DOGS AND NEWBORNS
INTRODUCING YOUR NEW BABY TO THE FAMILY PET
Whether you’re having your first child or your third, properly introducing a new baby to your dog is very important.
Before bringing home your first baby, your dog might have been treated as the only child all its life and will not immediately understand what’s going on.
There is no reason to panic and drop your dog off at the RSPCA, however.
You can prepare your dog for the big day in advance and you can control the eventual introduction, paving the way for a lifelong friendship between your child and your dog.
In the nine months following the good news, you and your partner have to focus on teaching your dog basic commands and manners (if your pooch isn’t already well trained).
Smooth out any undesirable habits, establish ground rules, and make sure your dog will listen to you if you give it a command.
Start introducing your dog to baby items, like a stroller or bassinet.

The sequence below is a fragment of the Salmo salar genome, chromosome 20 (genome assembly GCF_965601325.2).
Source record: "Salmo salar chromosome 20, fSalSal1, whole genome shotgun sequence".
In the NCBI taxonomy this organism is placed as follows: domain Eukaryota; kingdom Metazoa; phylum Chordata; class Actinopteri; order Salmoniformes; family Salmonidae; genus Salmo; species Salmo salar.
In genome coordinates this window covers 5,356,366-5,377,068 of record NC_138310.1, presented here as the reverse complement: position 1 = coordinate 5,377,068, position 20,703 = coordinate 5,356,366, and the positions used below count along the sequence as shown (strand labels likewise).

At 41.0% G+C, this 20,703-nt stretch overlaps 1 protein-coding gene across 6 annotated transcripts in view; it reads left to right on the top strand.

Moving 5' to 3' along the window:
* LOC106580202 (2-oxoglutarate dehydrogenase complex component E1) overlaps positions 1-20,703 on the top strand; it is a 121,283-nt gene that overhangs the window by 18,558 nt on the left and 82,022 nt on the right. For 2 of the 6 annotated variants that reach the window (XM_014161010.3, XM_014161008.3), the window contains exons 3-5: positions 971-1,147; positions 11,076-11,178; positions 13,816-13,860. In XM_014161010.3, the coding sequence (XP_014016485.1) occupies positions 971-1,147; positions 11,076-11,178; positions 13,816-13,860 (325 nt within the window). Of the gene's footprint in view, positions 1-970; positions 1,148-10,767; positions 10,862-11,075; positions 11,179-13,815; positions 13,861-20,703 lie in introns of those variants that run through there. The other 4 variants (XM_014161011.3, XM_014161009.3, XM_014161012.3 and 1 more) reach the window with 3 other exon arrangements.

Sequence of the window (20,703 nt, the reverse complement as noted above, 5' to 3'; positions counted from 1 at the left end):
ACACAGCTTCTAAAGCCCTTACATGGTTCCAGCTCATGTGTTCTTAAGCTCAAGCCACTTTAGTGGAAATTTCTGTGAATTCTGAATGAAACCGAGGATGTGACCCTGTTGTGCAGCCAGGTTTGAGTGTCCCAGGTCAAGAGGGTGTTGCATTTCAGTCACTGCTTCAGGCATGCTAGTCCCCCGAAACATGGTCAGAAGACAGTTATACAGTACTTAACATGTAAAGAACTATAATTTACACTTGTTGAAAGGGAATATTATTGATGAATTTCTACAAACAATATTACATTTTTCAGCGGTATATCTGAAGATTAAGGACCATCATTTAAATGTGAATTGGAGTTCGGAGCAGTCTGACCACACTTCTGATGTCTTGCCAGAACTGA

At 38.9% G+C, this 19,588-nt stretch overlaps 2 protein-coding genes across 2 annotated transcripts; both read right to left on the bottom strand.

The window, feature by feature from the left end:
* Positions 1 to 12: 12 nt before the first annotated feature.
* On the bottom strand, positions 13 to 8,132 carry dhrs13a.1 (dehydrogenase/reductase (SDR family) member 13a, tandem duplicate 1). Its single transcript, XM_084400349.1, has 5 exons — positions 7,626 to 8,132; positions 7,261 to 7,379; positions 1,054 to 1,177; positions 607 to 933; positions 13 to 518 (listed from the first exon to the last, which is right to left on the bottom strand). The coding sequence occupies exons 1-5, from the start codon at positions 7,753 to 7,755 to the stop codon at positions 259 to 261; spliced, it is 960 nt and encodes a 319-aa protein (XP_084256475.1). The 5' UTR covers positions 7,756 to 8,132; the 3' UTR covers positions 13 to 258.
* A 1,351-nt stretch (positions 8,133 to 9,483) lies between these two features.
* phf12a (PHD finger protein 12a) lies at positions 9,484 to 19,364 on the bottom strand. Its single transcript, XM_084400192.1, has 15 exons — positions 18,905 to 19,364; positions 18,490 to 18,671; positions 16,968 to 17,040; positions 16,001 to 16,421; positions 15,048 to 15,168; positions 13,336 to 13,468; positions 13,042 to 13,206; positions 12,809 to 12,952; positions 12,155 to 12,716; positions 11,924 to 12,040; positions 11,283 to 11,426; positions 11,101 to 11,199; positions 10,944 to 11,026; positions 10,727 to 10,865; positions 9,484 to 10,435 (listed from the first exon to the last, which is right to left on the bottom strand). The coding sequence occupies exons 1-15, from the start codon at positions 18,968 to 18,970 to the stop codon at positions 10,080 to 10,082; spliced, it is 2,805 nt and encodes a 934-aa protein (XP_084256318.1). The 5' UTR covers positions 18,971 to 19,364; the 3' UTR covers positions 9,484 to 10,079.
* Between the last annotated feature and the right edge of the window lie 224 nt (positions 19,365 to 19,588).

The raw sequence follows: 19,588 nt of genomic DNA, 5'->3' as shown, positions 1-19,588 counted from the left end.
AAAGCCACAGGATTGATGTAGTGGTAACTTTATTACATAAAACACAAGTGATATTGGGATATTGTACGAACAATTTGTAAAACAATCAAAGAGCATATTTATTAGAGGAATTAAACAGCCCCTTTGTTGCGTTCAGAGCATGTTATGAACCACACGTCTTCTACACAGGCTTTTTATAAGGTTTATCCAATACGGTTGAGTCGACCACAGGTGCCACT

This way, your dog will be used to these alien items long before your baby uses them (and will not associate the initial negative feelings with your baby).
If possible, and while spending some recovery time with your newborn, have a family member take a used baby blanket or item of clothing home, for your dog to sniff.
Once the baby is home, your dog will be surrounded by new sights, smells and sounds – limit the unfamiliarity as much as possible by introducing your dog to your baby’s scent before coming home for the first time.
When you arrive, let your partner enter your home first and greet the dog as normal.
Your pooch will have missed you and will need to expend some excited energy before meeting the baby.
Swap places with your partner and greet your dog while your partner waits outside with bub.
Leash your dog, even if you have no reason to expect a negative reaction (it will give you more control over the situation).
Only then, bring the baby in to meet his / her “fur sibling”.
Remain calm and let your dog sniff the baby’s feet and hands, re-familiarising itself with the baby’s smell (avoid immediate face-to-face contact).
From here, use your learned commands to control every interaction between your baby and your dog, like making it “sit” or “go”.
As time goes on, teach your child how to handle the dog and foster a respectful two-way relationship, ensuring they’ll be BFFS for life.